Well I saw the movie Avatar this past Saturday night. And subsequent to having “experienced” it, I was involved in quite a thoughtful and very constructive — personally speaking — conversation. Discussing, both, the film’s flaws — animal issues, with which I have a specific concern with, and don’t fully agree — and itsÂ benefits — the fact that white people can better understand and relate to a white character, and thus begin to understand “colonial[/white] privilege, hegemony, etc.”Â — on Facebook.
As for the animal issues raised, I agree with the objections to the “domestication”/domination/ownership of the flying species the Na’vi used throughout the film is flawed, specifically with respect to the way they are “connected,” but I’ve issues with demonizing the hunting. While sad, of course, plus I’m not really sure how necessary hunting is to the Na’vi, given their seemingly “fruitful” environment, but condemning an indigenous people for living off the land, much the same away people in the Arctic currently, and for many a generation have survived, seems uncomfortably misplaced.
That said, my interpretation of the film is a bit different. Not better. Just different. While I agree with what one particular individual involved in our conversation said, it was very refreshing (even exciting) to see a disability cast in such a role, the main role, but something about Jake’s value as productive member of the team — only because he happened to be the twin of the intended original Avatar “driver” — didn’t sit right with me. An almost a least best scenario? Like “it’s this or nothing?” I understand it. But it still bothered me. And I’ll be the first to admit, it could be me being hyper-sensitive…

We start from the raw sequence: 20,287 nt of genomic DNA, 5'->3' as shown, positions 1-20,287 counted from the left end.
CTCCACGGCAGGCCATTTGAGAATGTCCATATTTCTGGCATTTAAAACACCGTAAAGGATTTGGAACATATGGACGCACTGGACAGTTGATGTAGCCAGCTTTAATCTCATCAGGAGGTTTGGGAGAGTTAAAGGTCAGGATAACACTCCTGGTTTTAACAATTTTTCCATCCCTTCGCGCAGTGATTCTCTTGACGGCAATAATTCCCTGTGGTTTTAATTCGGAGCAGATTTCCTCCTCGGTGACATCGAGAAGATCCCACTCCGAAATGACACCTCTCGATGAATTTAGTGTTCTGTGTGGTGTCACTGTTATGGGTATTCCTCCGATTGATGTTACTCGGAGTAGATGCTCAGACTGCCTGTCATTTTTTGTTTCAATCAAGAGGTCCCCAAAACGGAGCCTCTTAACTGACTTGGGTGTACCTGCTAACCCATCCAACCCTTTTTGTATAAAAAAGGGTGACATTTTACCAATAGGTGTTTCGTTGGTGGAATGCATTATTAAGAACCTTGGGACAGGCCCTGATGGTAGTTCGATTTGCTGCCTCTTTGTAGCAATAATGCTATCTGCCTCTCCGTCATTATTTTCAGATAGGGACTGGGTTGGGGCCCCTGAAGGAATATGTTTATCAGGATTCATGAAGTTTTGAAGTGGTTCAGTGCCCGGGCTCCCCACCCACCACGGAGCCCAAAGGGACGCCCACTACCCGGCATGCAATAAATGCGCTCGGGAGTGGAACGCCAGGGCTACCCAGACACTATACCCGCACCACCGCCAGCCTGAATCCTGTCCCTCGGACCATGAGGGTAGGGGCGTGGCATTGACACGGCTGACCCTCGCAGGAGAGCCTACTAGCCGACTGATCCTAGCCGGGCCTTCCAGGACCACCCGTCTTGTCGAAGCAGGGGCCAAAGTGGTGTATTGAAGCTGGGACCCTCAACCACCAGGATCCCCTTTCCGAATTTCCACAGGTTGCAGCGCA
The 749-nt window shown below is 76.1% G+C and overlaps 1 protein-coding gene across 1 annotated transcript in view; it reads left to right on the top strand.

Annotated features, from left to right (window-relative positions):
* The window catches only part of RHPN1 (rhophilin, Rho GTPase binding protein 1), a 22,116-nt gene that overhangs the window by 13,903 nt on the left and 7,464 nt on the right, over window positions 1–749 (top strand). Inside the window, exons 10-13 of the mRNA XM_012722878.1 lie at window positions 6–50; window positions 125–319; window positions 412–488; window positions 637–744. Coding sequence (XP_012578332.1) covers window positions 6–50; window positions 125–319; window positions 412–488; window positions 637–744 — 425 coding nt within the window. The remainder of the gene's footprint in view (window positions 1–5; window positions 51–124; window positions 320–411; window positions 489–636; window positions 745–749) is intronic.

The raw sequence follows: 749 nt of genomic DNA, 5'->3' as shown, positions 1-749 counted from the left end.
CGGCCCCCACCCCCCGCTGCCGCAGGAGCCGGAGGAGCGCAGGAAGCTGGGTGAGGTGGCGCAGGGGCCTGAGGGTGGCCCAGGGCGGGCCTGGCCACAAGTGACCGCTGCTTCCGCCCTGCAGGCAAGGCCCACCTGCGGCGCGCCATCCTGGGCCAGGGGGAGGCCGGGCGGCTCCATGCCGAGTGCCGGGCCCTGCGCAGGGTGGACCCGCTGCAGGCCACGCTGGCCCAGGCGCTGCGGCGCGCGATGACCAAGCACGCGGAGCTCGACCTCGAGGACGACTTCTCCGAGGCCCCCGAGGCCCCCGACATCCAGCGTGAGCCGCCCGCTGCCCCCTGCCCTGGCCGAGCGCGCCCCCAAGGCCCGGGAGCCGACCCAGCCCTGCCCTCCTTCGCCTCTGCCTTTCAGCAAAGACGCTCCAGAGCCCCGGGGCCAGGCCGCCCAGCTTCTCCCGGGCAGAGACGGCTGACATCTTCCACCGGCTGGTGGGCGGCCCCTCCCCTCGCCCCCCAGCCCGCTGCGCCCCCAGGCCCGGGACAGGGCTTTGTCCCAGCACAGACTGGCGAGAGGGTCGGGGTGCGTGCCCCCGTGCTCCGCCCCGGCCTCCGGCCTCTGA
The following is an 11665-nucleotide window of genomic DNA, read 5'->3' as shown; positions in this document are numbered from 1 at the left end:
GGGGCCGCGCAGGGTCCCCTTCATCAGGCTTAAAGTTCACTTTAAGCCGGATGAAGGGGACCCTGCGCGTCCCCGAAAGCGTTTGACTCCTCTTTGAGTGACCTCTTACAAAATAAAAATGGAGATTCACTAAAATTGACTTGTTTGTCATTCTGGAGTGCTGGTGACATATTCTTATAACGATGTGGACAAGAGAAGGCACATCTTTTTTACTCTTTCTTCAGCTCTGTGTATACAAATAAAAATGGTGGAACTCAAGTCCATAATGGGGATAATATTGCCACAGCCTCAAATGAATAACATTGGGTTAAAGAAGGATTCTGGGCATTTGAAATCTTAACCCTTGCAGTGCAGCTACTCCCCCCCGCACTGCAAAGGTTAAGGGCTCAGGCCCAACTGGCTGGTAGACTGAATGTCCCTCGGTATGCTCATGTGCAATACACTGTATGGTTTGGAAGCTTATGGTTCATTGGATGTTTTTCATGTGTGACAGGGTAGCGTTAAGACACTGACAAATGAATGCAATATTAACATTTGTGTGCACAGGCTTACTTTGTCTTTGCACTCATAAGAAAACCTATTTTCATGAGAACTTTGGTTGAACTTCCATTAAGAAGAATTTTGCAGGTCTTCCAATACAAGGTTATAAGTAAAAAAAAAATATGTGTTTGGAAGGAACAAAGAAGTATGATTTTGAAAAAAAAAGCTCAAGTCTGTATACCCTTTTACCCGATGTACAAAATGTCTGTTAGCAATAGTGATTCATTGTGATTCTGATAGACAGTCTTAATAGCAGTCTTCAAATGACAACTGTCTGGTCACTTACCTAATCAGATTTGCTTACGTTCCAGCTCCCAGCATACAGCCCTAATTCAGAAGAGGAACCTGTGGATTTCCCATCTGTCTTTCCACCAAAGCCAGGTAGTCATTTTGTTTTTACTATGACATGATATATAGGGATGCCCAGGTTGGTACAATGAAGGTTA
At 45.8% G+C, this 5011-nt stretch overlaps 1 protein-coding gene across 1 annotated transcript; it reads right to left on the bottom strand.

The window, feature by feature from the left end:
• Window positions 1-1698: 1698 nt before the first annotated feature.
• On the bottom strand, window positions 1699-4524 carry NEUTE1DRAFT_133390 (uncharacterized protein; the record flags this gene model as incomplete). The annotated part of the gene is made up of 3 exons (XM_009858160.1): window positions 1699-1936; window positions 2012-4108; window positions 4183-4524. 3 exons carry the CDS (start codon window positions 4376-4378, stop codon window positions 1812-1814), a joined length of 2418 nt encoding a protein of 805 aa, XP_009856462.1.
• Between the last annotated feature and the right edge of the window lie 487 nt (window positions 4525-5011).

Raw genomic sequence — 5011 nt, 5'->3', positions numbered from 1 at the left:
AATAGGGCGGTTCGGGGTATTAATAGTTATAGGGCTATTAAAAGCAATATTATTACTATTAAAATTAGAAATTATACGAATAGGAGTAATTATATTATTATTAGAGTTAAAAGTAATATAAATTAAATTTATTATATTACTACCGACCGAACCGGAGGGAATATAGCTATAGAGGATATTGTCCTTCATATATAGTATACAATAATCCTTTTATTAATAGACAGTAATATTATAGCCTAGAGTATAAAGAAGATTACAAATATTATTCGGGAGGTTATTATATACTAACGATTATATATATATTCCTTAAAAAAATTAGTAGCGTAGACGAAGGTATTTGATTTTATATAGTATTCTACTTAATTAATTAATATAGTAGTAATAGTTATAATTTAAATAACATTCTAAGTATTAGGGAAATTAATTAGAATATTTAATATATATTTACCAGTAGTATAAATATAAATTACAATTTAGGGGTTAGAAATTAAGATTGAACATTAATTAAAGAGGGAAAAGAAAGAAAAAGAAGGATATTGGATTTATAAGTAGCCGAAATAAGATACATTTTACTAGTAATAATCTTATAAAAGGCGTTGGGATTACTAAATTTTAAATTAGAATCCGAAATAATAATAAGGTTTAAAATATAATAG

But the “escape” — and wanting it bad enough to fuck the Na’vi for it, all for a promise to be “fixed” as a reparation — from a disability was a constant emotion of Jake’s throughout the movie. Did anyone catch him looking at his legs with disgust following his first “driving” experience?
Please, don’t get me wrong, I understand the wanting to escape it and even “hate[ing]” — referencing District 9 in the context of this article (thanks Caitlin) — what Jake and Wikus are, by Jake and Wikus respectively, after being fully “functioning” humans, previously. Or I assume Jake was, seeing how he was a former marine, exhibiting signs of “depression,” or, in the very least,Â he is very unimpressed with being a paraplegic “now.” But living with — and being cast out (in Wikus’ case) by your own kind — is only going to reinforce those feelings.Â It’s only natural to long for something you previously enjoyed, no? I get it.
My point? How are we “crips” supposed to feel, given we don’t possess the ability (ironic?) to escape our bodies? And what about people who were born with their disability’s, and have never experienced the “rightness” of not being disabled? It’s not like Avatar cast a particularly flattering light on disability, and we could take many positive things for one negative thing. Aside from one comment of Jake’s, about not doing what doctors expect of him, it was all negative. More or less.
I don’t know, I thought it was headed somewhere else and was a tad discouraged with where it did end up…